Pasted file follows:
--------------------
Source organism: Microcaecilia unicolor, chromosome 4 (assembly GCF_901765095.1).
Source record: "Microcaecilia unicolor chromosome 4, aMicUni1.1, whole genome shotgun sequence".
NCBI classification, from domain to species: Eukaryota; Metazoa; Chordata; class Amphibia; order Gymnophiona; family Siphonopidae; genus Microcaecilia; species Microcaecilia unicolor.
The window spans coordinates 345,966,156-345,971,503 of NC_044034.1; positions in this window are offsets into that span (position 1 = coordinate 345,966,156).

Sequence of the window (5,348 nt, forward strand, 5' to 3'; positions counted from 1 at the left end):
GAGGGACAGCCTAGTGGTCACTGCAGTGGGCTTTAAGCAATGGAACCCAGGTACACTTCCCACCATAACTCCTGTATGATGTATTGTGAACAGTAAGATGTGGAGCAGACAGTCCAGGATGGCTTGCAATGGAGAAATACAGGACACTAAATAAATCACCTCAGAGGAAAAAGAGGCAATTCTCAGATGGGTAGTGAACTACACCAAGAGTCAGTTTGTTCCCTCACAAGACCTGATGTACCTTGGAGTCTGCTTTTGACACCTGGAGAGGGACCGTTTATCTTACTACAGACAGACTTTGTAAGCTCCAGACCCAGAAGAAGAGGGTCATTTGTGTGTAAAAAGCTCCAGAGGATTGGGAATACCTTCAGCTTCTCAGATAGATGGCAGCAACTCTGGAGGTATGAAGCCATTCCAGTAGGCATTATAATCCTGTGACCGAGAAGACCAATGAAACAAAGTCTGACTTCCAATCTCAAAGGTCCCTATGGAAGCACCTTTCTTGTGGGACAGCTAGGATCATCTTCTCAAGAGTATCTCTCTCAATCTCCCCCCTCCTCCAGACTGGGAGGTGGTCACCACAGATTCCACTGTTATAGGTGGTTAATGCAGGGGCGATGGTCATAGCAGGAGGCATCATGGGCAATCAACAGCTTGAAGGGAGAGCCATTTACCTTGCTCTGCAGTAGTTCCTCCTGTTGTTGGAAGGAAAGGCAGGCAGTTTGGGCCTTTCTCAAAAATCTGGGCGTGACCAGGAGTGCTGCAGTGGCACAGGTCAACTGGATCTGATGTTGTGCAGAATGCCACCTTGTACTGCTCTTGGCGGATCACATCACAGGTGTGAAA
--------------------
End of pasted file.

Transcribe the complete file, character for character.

Source organism: Microcaecilia unicolor, chromosome 4 (assembly GCF_901765095.1).
Source record: "Microcaecilia unicolor chromosome 4, aMicUni1.1, whole genome shotgun sequence".
NCBI classification, from domain to species: Eukaryota; Metazoa; Chordata; class Amphibia; order Gymnophiona; family Siphonopidae; genus Microcaecilia; species Microcaecilia unicolor.
The window spans coordinates 345,966,156-345,971,503 of NC_044034.1; positions in this window are offsets into that span (position 1 = coordinate 345,966,156).

Sequence of the window (5,348 nt, forward strand, 5' to 3'; positions counted from 1 at the left end):
GAGGGACAGCCTAGTGGTCACTGCAGTGGGCTTTAAGCAATGGAACCCAGGTACACTTCCCACCATAACTCCTGTATGATGTATTGTGAACAGTAAGATGTGGAGCAGACAGTCCAGGATGGCTTGCAATGGAGAAATACAGGACACTAAATAAATCACCTCAGAGGAAAAAGAGGCAATTCTCAGATGGGTAGTGAACTACACCAAGAGTCAGTTTGTTCCCTCACAAGACCTGATGTACCTTGGAGTCTGCTTTTGACACCTGGAGAGGGACCGTTTATCTTACTACAGACAGACTTTGTAAGCTCCAGACCCAGAAGAAGAGGGTCATTTGTGTGTAAAAAGCTCCAGAGGATTGGGAATACCTTCAGCTTCTCAGATAGATGGCAGCAACTCTGGAGGTATGAAGCCATTCCAGTAGGCATTATAATCCTGTGACCGAGAAGACCAATGAAACAAAGTCTGACTTCCAATCTCAAAGGTCCCTATGGAAGCACCTTTCTTGTGGGACAGCTAGGATCATCTTCTCAAGAGTATCTCTCTCAATCTCCCCCCTCCTCCAGACTGGGAGGTGGTCACCACAGATTCCACTGTTATAGGTGGTTAATGCAGGGGCGATGGTCATAGCAGGAGGCATCATGGGCAATCAACAGCTTGAAGGGAGAGCCATTTACCTTGCTCTGCAGTAGTTCCTCCTGTTGTTGGAAGGAAAGGCAGGCAGTTTGGGCCTTTCTCAAAAATCTGGGCGTGACCAGGAGTGCTGCAGTGGCACAGGTCAACTGGATCTGATGTTGTGCAGAATGCCACCTTGTACTGCTCTTGGCGGATCACATCACAGGTGTGAAA